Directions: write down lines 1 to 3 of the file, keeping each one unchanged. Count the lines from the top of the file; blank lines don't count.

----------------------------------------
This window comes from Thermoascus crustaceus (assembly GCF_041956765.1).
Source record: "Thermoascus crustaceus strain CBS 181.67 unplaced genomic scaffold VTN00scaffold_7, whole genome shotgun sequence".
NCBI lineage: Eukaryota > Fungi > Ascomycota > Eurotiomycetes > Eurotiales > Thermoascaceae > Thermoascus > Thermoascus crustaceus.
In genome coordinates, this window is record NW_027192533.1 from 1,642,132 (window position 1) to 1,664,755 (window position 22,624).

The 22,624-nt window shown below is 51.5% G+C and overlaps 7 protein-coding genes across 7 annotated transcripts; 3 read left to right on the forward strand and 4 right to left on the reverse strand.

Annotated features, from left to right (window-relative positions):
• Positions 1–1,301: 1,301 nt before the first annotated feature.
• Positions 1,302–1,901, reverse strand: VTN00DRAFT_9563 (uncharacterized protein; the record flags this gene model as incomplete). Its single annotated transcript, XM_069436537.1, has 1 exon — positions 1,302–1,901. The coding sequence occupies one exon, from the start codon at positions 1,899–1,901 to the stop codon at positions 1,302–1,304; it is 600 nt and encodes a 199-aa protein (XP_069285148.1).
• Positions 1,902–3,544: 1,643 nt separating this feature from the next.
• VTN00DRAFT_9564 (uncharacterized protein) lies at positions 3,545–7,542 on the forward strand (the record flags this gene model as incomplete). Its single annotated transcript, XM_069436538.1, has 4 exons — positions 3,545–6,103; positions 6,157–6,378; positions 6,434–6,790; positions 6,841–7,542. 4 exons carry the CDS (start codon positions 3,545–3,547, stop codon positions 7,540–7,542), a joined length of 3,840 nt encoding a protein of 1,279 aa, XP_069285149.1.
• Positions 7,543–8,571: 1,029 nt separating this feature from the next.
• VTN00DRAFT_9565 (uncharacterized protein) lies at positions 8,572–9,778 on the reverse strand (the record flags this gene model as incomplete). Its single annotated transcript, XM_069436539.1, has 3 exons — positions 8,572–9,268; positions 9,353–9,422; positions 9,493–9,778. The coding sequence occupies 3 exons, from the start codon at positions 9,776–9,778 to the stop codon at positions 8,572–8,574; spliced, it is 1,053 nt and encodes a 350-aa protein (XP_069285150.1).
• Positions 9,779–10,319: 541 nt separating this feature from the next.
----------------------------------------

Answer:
This window comes from Thermoascus crustaceus (assembly GCF_041956765.1).
Source record: "Thermoascus crustaceus strain CBS 181.67 unplaced genomic scaffold VTN00scaffold_7, whole genome shotgun sequence".
NCBI lineage: Eukaryota > Fungi > Ascomycota > Eurotiomycetes > Eurotiales > Thermoascaceae > Thermoascus > Thermoascus crustaceus.